WildChina > WildChina > What is Guizhou?

No landscape in China is as timeless as that of Guizhou. The hills, covered in stripes of green created by the tiers of rice paddies, look the same today as they have for over six centuries. Above the valleys, mist slowly rises, obscuring your view of the houses that have settled sentient into the top of the mountains. Unlike the rapid evolution that is presently shaping urban China, much of Guizhou remains unchanged. WildChina’s rustic journey through Guizhou and Guangxi, recognized as one of National Geographic Traveler’sTours of a Lifetime,” will make you feel like you have strolled into an old Chinese watercolor.

What is Guizhou?

A trip to the countryside does not mean sacrificing culture, as Guizhou is the home of the Miao minority people. Plan your visit during the Miao festivals and you are in for a real treat. This year, a trip on either Nov. 9-11th or Nov. 10-12th will land you in the middle of the celebrations. During this time, you will see women in black tunics patterned with bright reds and blues, and atop their brows will rest shimmering silver head-dresses. They will laugh smile and dance, and will even offer you a sip of their powerful rice wine.

What is Guizhou?

Guizhou’s remoteness makes it an ideal location for service trips for those who are interested. Only recently, WildChina led a group of Harvard Business School alumni to Guizhou to help in the in the construction of irrigation channels for rice paddies. Opportunities are also available for students on summer break and anyone looking to lend a hand in China during their next vacation. Thinking back on her student’s experience in Guizhou, Adrian Gan, a teacher at the Hong Kong Discovery College noted “Our students have all consistently described their few days living in the Miao Village as one which has completely changed their ideas of what it means to be in community.”

What is Guizhou?

If you have seen China’s cities, or are simply looking for a trip that is on the road less traveled, Guizhou is the perfect answer. When your trip is over, you won’t feel like you are exiting a foreign museum, but like you are leaving a foreign world.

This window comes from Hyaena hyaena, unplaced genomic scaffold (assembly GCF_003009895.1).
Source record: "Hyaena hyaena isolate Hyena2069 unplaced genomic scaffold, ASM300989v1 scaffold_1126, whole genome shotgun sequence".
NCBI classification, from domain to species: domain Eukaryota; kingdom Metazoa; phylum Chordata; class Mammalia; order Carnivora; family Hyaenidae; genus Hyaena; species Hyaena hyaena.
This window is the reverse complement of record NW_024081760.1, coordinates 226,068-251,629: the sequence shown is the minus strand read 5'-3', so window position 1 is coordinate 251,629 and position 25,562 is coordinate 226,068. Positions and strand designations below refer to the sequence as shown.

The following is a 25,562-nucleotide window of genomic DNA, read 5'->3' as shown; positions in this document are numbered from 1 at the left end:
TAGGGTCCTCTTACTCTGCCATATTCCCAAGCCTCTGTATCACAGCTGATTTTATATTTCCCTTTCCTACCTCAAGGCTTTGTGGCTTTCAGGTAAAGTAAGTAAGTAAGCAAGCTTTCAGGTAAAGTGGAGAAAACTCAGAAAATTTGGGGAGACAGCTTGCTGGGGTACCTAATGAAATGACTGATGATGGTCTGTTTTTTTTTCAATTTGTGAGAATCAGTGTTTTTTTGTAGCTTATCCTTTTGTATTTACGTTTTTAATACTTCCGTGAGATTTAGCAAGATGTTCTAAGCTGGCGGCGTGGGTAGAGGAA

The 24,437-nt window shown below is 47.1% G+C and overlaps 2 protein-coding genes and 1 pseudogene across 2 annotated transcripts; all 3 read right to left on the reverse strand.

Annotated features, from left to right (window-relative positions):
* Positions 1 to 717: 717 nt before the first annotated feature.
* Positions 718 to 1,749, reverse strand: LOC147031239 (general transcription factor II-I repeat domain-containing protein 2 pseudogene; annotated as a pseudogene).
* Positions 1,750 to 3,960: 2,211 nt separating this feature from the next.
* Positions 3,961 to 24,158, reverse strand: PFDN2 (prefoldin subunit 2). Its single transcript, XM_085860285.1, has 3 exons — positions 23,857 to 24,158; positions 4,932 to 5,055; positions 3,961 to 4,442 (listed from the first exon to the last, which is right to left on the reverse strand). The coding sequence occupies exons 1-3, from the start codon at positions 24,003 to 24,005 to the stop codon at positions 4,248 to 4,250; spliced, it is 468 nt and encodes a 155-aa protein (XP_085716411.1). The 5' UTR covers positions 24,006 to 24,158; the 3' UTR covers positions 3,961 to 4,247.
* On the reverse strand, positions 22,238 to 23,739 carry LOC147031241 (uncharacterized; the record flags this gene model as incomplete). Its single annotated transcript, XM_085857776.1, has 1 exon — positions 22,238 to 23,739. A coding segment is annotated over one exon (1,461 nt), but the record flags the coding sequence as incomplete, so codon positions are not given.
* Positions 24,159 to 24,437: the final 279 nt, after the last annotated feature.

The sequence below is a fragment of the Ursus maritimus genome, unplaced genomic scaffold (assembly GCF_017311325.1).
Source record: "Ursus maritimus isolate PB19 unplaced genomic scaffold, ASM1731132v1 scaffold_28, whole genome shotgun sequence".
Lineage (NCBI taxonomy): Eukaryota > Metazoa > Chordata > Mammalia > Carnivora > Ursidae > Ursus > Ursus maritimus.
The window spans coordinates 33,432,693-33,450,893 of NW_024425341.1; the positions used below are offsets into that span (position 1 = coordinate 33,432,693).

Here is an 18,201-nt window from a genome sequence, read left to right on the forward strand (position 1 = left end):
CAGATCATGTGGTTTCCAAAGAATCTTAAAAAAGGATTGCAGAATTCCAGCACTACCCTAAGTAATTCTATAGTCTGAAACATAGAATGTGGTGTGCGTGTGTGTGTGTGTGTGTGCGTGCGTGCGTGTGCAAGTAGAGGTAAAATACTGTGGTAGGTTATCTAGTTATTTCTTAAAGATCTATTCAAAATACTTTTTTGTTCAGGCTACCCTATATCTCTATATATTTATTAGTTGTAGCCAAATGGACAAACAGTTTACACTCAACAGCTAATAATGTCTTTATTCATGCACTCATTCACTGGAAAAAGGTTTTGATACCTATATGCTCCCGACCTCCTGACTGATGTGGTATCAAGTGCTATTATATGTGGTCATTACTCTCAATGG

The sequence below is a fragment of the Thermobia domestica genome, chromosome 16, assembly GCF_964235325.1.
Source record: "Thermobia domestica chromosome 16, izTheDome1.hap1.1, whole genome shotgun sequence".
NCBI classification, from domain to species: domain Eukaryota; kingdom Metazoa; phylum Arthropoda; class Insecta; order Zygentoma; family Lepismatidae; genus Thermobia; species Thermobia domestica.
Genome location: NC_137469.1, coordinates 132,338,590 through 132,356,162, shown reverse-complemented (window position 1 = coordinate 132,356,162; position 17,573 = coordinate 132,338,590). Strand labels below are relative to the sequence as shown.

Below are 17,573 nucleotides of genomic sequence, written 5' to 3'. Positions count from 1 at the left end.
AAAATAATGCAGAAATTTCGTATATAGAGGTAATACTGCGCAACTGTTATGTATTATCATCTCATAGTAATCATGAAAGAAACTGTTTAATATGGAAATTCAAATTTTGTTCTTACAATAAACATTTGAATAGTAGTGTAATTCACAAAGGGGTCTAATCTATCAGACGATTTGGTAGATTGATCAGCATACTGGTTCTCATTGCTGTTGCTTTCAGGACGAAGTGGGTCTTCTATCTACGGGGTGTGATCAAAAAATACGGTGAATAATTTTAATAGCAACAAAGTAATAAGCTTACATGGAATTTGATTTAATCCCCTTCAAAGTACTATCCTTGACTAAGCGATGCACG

If you have questions about traveling to Guizhou, feel free to contact us at info@wildchina.com

 Cormorant fisherman photograph by Yam-ki Chan

Leave a Reply

We are using cookies to give you the best experience. You can find out more about which cookies we are using or switch them off in privacy settings.
AcceptPrivacy Settings

  • We use cookies to make your experience of our website better.

We use cookies to make your experience of our website better.

A cookie is a small file which asks permission to be placed on your computer’s hard drive. Once you agree, the file is added and the cookie helps analyze web traffic or let you know when you visit a particular site. Cookies allow web applications to respond to you as an individual. The web application can tailor its operations to your needs, likes and dislikes by gathering and remembering information about your preferences.

We use traffic log cookies to identify which pages are being used. This helps us analyze data about web page traffic and improve our website in order to tailor it to customer needs. We only use this information for statistical analysis purposes and then the data is removed from the system.

Overall, cookies help us provide you with a better website, by enabling us to monitor which pages you find useful and which you do not. A cookie in no way gives us access to your computer or any information about you, other than the data you choose to share with us.

You can choose to accept or decline cookies. Most web browsers automatically accept cookies, but you can usually modify your browser setting to decline cookies if you prefer. However, this may prevent you from taking full advantage of the website.

Detailed information about the use of cookies on this website is available by clicking on more information.